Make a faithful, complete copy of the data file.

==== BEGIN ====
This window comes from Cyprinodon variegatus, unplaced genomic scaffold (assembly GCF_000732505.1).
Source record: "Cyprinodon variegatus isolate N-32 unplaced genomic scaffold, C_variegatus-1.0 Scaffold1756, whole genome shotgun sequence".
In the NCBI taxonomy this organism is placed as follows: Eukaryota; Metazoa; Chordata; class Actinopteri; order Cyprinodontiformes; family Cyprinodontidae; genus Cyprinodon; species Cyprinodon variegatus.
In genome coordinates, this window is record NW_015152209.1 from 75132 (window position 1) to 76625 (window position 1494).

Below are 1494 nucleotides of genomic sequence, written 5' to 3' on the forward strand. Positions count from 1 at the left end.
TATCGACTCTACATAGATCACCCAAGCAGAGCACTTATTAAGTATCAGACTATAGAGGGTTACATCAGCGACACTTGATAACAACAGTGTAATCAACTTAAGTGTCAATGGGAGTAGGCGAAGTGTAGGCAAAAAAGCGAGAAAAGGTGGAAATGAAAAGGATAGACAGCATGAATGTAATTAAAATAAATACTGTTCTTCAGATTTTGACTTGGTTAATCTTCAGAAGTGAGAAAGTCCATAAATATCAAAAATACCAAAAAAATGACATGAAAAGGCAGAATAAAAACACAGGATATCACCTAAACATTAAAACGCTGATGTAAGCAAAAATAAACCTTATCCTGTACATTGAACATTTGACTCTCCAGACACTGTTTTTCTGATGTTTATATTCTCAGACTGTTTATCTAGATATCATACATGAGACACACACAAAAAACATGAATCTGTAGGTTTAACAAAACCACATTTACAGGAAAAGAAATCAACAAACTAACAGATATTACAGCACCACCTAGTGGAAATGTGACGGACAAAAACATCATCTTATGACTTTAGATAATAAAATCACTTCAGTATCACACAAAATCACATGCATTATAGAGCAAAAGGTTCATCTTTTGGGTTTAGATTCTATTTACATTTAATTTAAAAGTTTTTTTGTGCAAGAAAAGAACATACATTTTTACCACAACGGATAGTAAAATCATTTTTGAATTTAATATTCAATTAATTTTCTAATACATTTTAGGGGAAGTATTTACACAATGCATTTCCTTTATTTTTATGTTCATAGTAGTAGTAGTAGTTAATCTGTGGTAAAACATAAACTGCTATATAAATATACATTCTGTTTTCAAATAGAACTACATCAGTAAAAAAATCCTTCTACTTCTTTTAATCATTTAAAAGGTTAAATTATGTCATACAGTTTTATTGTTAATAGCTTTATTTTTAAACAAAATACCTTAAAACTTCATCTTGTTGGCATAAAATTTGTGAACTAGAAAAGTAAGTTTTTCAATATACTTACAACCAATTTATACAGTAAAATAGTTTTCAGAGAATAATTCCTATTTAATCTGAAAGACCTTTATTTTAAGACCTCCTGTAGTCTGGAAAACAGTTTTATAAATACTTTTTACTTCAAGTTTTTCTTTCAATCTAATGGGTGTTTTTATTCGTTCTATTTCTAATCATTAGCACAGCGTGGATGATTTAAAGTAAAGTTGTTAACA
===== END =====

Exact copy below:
This window comes from Cyprinodon variegatus, unplaced genomic scaffold (assembly GCF_000732505.1).
Source record: "Cyprinodon variegatus isolate N-32 unplaced genomic scaffold, C_variegatus-1.0 Scaffold1756, whole genome shotgun sequence".
In the NCBI taxonomy this organism is placed as follows: Eukaryota; Metazoa; Chordata; class Actinopteri; order Cyprinodontiformes; family Cyprinodontidae; genus Cyprinodon; species Cyprinodon variegatus.
In genome coordinates, this window is record NW_015152209.1 from 75132 (window position 1) to 76625 (window position 1494).

Below are 1494 nucleotides of genomic sequence, written 5' to 3' on the forward strand. Positions count from 1 at the left end.
TATCGACTCTACATAGATCACCCAAGCAGAGCACTTATTAAGTATCAGACTATAGAGGGTTACATCAGCGACACTTGATAACAACAGTGTAATCAACTTAAGTGTCAATGGGAGTAGGCGAAGTGTAGGCAAAAAAGCGAGAAAAGGTGGAAATGAAAAGGATAGACAGCATGAATGTAATTAAAATAAATACTGTTCTTCAGATTTTGACTTGGTTAATCTTCAGAAGTGAGAAAGTCCATAAATATCAAAAATACCAAAAAAATGACATGAAAAGGCAGAATAAAAACACAGGATATCACCTAAACATTAAAACGCTGATGTAAGCAAAAATAAACCTTATCCTGTACATTGAACATTTGACTCTCCAGACACTGTTTTTCTGATGTTTATATTCTCAGACTGTTTATCTAGATATCATACATGAGACACACACAAAAAACATGAATCTGTAGGTTTAACAAAACCACATTTACAGGAAAAGAAATCAACAAACTAACAGATATTACAGCACCACCTAGTGGAAATGTGACGGACAAAAACATCATCTTATGACTTTAGATAATAAAATCACTTCAGTATCACACAAAATCACATGCATTATAGAGCAAAAGGTTCATCTTTTGGGTTTAGATTCTATTTACATTTAATTTAAAAGTTTTTTTGTGCAAGAAAAGAACATACATTTTTACCACAACGGATAGTAAAATCATTTTTGAATTTAATATTCAATTAATTTTCTAATACATTTTAGGGGAAGTATTTACACAATGCATTTCCTTTATTTTTATGTTCATAGTAGTAGTAGTAGTTAATCTGTGGTAAAACATAAACTGCTATATAAATATACATTCTGTTTTCAAATAGAACTACATCAGTAAAAAAATCCTTCTACTTCTTTTAATCATTTAAAAGGTTAAATTATGTCATACAGTTTTATTGTTAATAGCTTTATTTTTAAACAAAATACCTTAAAACTTCATCTTGTTGGCATAAAATTTGTGAACTAGAAAAGTAAGTTTTTCAATATACTTACAACCAATTTATACAGTAAAATAGTTTTCAGAGAATAATTCCTATTTAATCTGAAAGACCTTTATTTTAAGACCTCCTGTAGTCTGGAAAACAGTTTTATAAATACTTTTTACTTCAAGTTTTTCTTTCAATCTAATGGGTGTTTTTATTCGTTCTATTTCTAATCATTAGCACAGCGTGGATGATTTAAAGTAAAGTTGTTAACA